No. 511.
Mr. Bell to Mr. Bayard.

No. 169.]

Sir: I have the honor to transmit herewith, for the information and such action as the Department may deem proper, a copy of a correspondence recently exchanged between this legation and Mrs. Catherine G. Lay, of Brooklyn, N. Y., concerning a supposed estate which Mr. E. B. Humphreys, of 38 East 12th street, New York, is said to be representing the heirs of one Du Boise as awaiting them in the hands of the Dutch Government.

I have, of course, no means of knowing or determining whether a fraud is being perpetrated in this case.

It is apparent, however, from Mrs. Lay’s letters, that she suspects that an imposition is about to be practiced upon the heirs of Du Boise.

As my experience in the investigation of such cases at this post convinces me that it would be wise for the Du Boise heirs to save the money they are about to expend, I have thought it might prove useful to furnish you with a copy of the correspondence relating to this particular case.

I have endeavored to send full and special answers to all inquiries addressed to this legation about such claims, but the letters, as in this case, are usually so vague and indefinite, that they seldom furnish any clew upon which to base an investigation.

In case a fraud is being attempted in this case, I trust the Department may find the means to prevent it.

I have, etc.,

Isaao Bell, Jr.
[Inclosure 1 in No. 169.]

Mrs. Lay to Mr. Bell.

Sir: I write you if you could give me any information in reference to a claim under the name of Du Boise, which is held by the Government of Netherlands awaiting claimant.

The reason why is that a party in New York is representing to the decedent’s heirs that such is the case, and I would like to know if there is any thing in it.

By doing so I shall esteem it a great favor.

I remain, etc.,

Catherine W. Lay.
[Page 884]
[Inclosure 2 in No. 169.]

Mr. Bell to Mrs. Lay.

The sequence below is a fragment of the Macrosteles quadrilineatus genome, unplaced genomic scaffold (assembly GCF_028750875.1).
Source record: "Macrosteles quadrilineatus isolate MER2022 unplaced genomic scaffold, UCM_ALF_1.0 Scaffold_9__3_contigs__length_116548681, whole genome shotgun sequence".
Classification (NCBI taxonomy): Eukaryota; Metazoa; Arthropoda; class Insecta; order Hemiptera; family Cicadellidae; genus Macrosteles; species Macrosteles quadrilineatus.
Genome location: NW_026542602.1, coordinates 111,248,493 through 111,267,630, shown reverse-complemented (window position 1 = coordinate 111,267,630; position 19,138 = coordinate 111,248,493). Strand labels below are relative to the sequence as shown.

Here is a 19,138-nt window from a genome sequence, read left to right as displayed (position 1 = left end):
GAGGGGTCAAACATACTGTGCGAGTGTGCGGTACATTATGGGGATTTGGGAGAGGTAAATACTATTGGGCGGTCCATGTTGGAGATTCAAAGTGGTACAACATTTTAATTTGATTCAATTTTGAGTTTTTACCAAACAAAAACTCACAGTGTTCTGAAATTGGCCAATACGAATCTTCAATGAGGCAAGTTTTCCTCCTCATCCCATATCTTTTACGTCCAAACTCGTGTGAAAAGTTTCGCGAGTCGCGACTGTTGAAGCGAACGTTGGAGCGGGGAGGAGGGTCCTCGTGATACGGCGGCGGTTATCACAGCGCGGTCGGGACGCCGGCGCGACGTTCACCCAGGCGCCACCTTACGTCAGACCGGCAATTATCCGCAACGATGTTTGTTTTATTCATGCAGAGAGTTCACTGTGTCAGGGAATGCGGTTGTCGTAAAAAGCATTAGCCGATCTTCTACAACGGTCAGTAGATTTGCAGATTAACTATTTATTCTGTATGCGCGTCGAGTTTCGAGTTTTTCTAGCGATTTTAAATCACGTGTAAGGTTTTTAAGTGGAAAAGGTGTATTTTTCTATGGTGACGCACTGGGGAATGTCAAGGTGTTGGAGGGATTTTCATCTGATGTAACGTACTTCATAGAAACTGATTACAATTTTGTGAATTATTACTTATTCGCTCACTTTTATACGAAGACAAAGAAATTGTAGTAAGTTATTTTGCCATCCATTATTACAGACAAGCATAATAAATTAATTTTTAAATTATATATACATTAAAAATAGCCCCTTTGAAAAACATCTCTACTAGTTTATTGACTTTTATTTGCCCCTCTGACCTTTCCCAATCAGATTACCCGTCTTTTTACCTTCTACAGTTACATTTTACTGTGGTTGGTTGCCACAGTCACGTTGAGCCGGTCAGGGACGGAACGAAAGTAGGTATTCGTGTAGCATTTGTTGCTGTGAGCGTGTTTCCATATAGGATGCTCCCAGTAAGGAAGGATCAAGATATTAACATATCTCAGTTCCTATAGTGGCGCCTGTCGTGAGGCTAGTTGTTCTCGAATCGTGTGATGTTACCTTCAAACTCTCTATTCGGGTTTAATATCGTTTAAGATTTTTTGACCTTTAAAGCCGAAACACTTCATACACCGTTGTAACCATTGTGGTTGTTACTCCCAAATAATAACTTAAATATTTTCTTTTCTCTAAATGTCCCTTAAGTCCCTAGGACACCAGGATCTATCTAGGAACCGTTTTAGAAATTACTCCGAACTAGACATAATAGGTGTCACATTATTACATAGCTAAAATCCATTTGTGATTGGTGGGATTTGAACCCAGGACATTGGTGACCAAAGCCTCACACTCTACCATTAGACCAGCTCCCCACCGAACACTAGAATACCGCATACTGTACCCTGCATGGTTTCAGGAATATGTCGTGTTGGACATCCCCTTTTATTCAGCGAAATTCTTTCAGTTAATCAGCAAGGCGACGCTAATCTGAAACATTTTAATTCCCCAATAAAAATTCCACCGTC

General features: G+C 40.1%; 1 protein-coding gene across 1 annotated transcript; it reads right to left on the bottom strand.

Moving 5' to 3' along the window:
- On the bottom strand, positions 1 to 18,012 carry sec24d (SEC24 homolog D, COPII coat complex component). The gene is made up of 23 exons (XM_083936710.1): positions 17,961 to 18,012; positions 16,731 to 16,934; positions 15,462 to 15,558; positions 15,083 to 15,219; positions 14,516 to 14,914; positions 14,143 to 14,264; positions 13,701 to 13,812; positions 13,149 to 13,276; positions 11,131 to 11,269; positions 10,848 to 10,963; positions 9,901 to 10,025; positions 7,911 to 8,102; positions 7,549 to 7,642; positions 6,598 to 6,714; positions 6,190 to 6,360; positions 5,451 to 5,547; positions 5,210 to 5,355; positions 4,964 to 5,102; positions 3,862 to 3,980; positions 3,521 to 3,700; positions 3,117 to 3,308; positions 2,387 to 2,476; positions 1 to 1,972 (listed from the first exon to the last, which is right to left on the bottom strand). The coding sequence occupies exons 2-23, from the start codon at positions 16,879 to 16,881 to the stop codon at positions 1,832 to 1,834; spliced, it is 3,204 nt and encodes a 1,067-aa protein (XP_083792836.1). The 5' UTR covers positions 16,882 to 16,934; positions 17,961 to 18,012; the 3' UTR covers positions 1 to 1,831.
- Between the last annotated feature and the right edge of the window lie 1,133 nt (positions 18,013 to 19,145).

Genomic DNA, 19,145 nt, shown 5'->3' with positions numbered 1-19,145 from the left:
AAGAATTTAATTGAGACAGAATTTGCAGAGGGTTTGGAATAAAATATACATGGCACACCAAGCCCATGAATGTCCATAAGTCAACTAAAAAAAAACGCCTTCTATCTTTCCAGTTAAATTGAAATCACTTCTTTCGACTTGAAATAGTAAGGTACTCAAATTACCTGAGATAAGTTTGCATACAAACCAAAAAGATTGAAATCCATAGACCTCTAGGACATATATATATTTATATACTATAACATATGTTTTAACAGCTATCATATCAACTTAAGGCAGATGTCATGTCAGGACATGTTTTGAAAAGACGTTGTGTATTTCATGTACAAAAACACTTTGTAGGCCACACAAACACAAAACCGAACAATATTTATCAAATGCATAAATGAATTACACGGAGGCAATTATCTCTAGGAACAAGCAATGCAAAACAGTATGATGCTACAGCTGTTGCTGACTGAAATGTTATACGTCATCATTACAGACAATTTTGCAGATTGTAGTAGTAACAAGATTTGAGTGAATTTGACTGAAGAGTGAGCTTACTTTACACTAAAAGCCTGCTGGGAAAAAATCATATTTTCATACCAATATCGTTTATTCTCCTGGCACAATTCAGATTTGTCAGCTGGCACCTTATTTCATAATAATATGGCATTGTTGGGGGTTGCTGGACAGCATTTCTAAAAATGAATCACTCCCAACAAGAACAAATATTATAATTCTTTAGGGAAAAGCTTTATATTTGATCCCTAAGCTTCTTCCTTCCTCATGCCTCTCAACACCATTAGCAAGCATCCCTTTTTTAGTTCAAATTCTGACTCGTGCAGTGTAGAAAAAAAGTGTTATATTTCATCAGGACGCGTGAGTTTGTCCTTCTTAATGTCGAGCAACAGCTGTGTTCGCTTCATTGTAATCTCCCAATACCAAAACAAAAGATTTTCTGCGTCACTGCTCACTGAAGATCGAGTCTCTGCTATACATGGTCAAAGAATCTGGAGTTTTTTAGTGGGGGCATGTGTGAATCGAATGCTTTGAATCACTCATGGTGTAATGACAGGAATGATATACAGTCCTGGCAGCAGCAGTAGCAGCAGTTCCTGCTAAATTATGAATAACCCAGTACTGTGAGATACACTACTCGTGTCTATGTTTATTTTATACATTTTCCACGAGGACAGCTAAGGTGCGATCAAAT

Madam: In your letter of July 20, 1886, you represent that a party in New York has represented to the heirs of one Du Boise that an estate is awaiting them in Holland.

In order that I may fully investigate the matter I desire to be furnished with a statement in writing from the party to whom you refer, giving the details of the inheritance so far as they may be known,

In case you can not furnish me with such a statement, kindly give me the name and address of the party to whom you refer.

The records of this legation afford ample proof that impositions have been practiced by d esigning persons in the United States in connection with the circulation of rumors about the existence of unclaimed estates in Holland.

I have, therefore, to suggest that if you can obtain a written statement from the party circulating the rumor in the Du Boise case, I may be able to give the heirs authoritative data which will set the matter at rest.

I am, etc.,

Isaac Bell, Jr.
[Inclosure 3 in No. 169.]

Mrs. Lay to Mr. Bell.

Dear Sir: Thanking you for your kind letter, I feel very much obliged to you for the trouble you have taken in my case. In reference to the Du Boise claim, I will state all that I know about it:

Mr. E. B. Humphreys, of 38 East 12th street, New York City, is the agent through whom this claim is being pushed, and that he had had papers made out that are supposed to be citation papers, for which he charges $7.30, for the purpose of having them certified.

The Du Boise claim, as he tells me, was money left by one Du Boise, about the year 1630 as far as I can remember, to his heirs in New Netherlands at that time, and amounted to 1,600 pounds.

This is as far as I have gone in this matter, and if I could get a written statement from him I would do so, but I think if I asked him he might not like it, and perhaps it is just as well for him not to know it yet.

He tells me he is going to Europe in a week or so. I have not paid any assessment yet, as he has not proposed one, and will not until I hear from you.

This is all the information that I can give you now, and if I hear anything more will let you know.

I am, etc.,

Catharine W. Lay.